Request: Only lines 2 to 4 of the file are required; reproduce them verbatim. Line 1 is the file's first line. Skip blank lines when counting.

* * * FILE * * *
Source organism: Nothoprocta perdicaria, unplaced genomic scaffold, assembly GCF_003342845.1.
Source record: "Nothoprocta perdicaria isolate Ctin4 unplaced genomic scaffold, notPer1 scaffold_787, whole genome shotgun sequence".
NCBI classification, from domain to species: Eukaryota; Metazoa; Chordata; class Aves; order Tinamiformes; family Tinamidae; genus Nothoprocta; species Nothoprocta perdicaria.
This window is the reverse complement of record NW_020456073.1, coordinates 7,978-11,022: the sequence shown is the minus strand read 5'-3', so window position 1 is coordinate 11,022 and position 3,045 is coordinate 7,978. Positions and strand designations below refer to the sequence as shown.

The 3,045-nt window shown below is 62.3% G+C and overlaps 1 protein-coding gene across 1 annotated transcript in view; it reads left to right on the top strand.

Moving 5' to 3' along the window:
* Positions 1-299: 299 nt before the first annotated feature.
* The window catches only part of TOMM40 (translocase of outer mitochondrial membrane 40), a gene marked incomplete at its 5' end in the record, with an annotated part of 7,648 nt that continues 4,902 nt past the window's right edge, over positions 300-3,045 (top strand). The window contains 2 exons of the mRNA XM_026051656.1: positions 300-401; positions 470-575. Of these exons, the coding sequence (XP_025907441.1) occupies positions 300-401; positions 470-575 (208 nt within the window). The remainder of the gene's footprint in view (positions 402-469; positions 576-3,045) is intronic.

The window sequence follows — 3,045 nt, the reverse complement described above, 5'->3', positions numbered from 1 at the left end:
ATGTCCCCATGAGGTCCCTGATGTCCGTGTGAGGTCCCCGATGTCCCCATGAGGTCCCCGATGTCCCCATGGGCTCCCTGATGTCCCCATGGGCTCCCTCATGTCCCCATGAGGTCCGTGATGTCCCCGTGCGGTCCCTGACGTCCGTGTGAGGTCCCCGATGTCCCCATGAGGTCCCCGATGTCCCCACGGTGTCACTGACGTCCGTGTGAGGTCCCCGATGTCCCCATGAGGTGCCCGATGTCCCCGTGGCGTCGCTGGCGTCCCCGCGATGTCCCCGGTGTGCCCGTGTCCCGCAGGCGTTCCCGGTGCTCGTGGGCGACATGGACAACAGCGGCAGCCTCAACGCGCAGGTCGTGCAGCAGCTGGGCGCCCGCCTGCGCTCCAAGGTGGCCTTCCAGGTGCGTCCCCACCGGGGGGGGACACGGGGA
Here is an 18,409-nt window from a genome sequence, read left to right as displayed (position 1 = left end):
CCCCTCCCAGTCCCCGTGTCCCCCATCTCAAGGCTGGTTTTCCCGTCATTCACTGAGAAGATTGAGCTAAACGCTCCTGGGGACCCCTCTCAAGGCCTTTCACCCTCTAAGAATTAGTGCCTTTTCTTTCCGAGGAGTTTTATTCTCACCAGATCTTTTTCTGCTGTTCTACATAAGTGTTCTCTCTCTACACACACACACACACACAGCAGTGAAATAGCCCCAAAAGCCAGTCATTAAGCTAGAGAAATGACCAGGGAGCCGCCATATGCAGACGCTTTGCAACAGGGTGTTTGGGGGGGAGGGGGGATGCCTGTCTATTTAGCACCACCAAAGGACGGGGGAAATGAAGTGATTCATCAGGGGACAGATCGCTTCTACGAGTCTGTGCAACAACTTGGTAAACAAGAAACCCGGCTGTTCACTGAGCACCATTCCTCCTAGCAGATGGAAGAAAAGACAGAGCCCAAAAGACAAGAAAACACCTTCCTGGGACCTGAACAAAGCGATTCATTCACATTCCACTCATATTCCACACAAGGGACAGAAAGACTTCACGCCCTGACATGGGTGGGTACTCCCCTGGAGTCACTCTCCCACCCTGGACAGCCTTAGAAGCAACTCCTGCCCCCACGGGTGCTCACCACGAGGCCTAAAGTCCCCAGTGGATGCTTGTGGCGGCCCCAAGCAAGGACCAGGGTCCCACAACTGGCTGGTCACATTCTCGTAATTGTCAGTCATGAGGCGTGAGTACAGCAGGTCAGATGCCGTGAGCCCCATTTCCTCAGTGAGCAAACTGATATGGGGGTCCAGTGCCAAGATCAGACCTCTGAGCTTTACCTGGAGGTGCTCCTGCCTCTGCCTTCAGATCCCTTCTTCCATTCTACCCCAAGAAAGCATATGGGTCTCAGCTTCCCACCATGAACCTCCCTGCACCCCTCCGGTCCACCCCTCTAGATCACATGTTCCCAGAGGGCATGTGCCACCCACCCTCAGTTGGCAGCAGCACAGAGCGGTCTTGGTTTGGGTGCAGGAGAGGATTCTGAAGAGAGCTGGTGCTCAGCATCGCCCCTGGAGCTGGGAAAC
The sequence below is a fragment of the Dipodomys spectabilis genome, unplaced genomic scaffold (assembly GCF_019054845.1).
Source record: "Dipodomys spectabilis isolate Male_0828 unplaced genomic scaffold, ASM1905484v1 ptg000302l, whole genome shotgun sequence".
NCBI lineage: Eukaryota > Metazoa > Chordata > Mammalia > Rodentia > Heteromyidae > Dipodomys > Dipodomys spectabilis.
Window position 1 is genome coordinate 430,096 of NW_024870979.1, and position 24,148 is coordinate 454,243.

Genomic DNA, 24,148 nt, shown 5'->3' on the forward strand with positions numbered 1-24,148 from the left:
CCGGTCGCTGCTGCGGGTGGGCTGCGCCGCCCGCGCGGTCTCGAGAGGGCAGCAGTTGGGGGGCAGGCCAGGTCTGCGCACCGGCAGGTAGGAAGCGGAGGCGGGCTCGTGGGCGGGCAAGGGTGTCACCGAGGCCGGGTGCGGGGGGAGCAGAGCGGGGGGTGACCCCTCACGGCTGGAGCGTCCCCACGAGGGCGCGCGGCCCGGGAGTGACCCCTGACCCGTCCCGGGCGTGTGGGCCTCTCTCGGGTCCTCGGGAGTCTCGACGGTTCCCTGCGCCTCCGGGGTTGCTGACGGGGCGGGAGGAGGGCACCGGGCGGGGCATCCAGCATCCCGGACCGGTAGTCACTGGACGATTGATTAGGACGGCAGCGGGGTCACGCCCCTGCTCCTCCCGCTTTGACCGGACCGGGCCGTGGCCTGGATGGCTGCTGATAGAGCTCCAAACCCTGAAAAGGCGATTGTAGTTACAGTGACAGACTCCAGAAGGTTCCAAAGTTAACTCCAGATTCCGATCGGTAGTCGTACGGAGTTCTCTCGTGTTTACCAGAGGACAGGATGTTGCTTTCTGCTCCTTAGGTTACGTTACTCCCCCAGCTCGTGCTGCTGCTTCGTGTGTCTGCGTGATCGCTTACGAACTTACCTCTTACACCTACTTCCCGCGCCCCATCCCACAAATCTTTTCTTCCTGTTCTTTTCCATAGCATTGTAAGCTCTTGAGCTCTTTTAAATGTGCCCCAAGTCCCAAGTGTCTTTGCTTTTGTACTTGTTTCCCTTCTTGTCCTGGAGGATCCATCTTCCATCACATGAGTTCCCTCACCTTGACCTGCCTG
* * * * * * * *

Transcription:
Source record: "Nothoprocta perdicaria isolate Ctin4 unplaced genomic scaffold, notPer1 scaffold_787, whole genome shotgun sequence".
NCBI classification, from domain to species: Eukaryota; Metazoa; Chordata; class Aves; order Tinamiformes; family Tinamidae; genus Nothoprocta; species Nothoprocta perdicaria.
This window is the reverse complement of record NW_020456073.1, coordinates 7,978-11,022: the sequence shown is the minus strand read 5'-3', so window position 1 is coordinate 11,022 and position 3,045 is coordinate 7,978. Positions and strand designations below refer to the sequence as shown.